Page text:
After decades of enforced silence, Singaporeans who spent years in jail without charges or trial are shattering a political taboo by speaking out about their detention — and the colonial-era security laws that made it possible.
The affluent trading hub — known for its solid rule of law — still allows the government to detain citizens indefinitely.
But people who say that the laws were used to abuse them and silence their dissenting voices are now talking — which many see as a foreshadowing of bigger political changes for Southeast Asia's wealthiest nation.
Starting a new car company from scratch isn't tried often in the United States. The last time one was truly successful was about 100 years ago. And Tesla Motors, a startup from Silicon Valley, faces some unusual hurdles.
Still, despite the challenges Tesla faces, the electric car company and its CEO, Elon Musk, have gotten further than most automotive entrepreneurs.
Airs Thursday, April 19 at 11:00 a.m. Violins of Hope tells the story of a project begun in 1996 by master violinmaker Amnon Weinstein. He began to collect and restore violins with extraordinary stories dating back to one of the greatest tragedies in history. Some of the violins he restored were played by Jewish prisoners in Nazi concentration camps. Others belonged to Klezmer musical culture, which was all but destroyed by the Holocaust. The stories of these violins and their rebirth bear witness to the power of memory and music to transform anguish into hope. This documentary with music features interviews with violin maker Amnon Weinstein; Artistic Director for the project David Russell, Anne R. Belk Distinguished Professor of Music at the University of North Carolina at Charlotte; and acclaimed violinist Shlomo Mintz.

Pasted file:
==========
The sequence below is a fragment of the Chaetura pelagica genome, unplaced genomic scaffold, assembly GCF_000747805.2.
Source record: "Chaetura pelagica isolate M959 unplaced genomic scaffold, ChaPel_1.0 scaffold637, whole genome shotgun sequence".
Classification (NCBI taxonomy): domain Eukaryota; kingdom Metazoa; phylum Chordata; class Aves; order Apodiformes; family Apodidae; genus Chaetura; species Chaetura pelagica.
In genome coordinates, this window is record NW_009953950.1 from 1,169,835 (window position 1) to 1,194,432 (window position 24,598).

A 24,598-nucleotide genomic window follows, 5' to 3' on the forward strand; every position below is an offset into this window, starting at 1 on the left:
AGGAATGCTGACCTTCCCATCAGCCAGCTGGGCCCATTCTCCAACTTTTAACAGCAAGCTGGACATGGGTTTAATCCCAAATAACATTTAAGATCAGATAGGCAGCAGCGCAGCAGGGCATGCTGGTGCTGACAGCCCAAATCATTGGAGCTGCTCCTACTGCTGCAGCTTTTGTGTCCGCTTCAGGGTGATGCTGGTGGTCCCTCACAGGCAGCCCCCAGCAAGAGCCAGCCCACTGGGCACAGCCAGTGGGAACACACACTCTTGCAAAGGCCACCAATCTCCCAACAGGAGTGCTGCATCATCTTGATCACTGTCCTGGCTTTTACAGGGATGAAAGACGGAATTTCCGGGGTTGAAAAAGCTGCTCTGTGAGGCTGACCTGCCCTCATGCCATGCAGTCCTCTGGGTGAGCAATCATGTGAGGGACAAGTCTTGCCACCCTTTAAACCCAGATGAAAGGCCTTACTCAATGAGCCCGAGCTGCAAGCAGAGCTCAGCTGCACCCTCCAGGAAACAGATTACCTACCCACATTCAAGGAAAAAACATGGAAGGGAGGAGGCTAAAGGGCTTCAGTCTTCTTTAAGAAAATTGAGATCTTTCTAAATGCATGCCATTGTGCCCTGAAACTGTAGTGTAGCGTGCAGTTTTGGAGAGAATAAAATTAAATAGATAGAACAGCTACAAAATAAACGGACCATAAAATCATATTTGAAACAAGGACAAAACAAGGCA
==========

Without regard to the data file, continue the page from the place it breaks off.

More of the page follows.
BuzzFeed says an email exchange between a journalist and one of Secretary of State Hillary Rodham Clinton's top aides grew quite heated and profane on Sunday — marking at least the second time in recent months that a spokesman for a major political figure used an obscenity to get across his point.
This time it was the journalist who fired off the first word we can't repeat. But the Clinton aide deploys more verbal bombs.
Parents, have you somehow missed the YouTube videos of trampoline accidents?
There's the one of the kid who knocks his front teeth out trying a trampoline-assisted slam dunk. A whole bunch that show knuckleheads jumping from roofs then bouncing every which way and hitting the ground. And then there are the videos of a big kid bouncing a small kid into oblivion.